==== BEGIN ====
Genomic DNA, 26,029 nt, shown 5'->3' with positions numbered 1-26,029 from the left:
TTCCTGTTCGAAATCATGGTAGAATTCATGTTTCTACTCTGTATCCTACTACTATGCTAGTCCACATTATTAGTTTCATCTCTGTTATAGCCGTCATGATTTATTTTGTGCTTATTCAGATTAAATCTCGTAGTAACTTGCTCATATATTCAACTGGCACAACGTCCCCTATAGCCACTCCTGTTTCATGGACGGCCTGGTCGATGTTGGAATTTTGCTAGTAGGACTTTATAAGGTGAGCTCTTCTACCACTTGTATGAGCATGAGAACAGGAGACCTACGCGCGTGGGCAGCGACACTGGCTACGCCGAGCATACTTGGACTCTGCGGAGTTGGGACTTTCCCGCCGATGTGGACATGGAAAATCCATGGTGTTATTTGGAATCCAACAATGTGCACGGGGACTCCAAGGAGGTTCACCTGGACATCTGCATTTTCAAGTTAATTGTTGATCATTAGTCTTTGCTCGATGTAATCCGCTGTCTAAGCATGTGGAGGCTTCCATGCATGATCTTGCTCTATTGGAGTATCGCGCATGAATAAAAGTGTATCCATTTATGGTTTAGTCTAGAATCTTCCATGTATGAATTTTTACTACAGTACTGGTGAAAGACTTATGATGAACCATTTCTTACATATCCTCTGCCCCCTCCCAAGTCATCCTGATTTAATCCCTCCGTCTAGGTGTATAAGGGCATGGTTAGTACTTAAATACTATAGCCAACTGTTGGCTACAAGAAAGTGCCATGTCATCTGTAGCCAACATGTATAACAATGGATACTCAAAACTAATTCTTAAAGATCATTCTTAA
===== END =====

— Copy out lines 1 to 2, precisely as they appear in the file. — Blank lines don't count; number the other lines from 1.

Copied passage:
Genomic DNA, 26,029 nt, shown 5'->3' with positions numbered 1-26,029 from the left:
TTCCTGTTCGAAATCATGGTAGAATTCATGTTTCTACTCTGTATCCTACTACTATGCTAGTCCACATTATTAGTTTCATCTCTGTTATAGCCGTCATGATTTATTTTGTGCTTATTCAGATTAAATCTCGTAGTAACTTGCTCATATATTCAACTGGCACAACGTCCCCTATAGCCACTCCTGTTTCATGGACGGCCTGGTCGATGTTGGAATTTTGCTAGTAGGACTTTATAAGGTGAGCTCTTCTACCACTTGTATGAGCATGAGAACAGGAGACCTACGCGCGTGGGCAGCGACACTGGCTACGCCGAGCATACTTGGACTCTGCGGAGTTGGGACTTTCCCGCCGATGTGGACATGGAAAATCCATGGTGTTATTTGGAATCCAACAATGTGCACGGGGACTCCAAGGAGGTTCACCTGGACATCTGCATTTTCAAGTTAATTGTTGATCATTAGTCTTTGCTCGATGTAATCCGCTGTCTAAGCATGTGGAGGCTTCCATGCATGATCTTGCTCTATTGGAGTATCGCGCATGAATAAAAGTGTATCCATTTATGGTTTAGTCTAGAATCTTCCATGTATGAATTTTTACTACAGTACTGGTGAAAGACTTATGATGAACCATTTCTTACATATCCTCTGCCCCCTCCCAAGTCATCCTGATTTAATCCCTCCGTCTAGGTGTATAAGGGCATGGTTAGTACTTAAATACTATAGCCAACTGTTGGCTACAAGAAAGTGCCATGTCATCTGTAGCCAACATGTATAACAATGGATACTCAAAACTAATTCTTAAAGATCATTCTTAA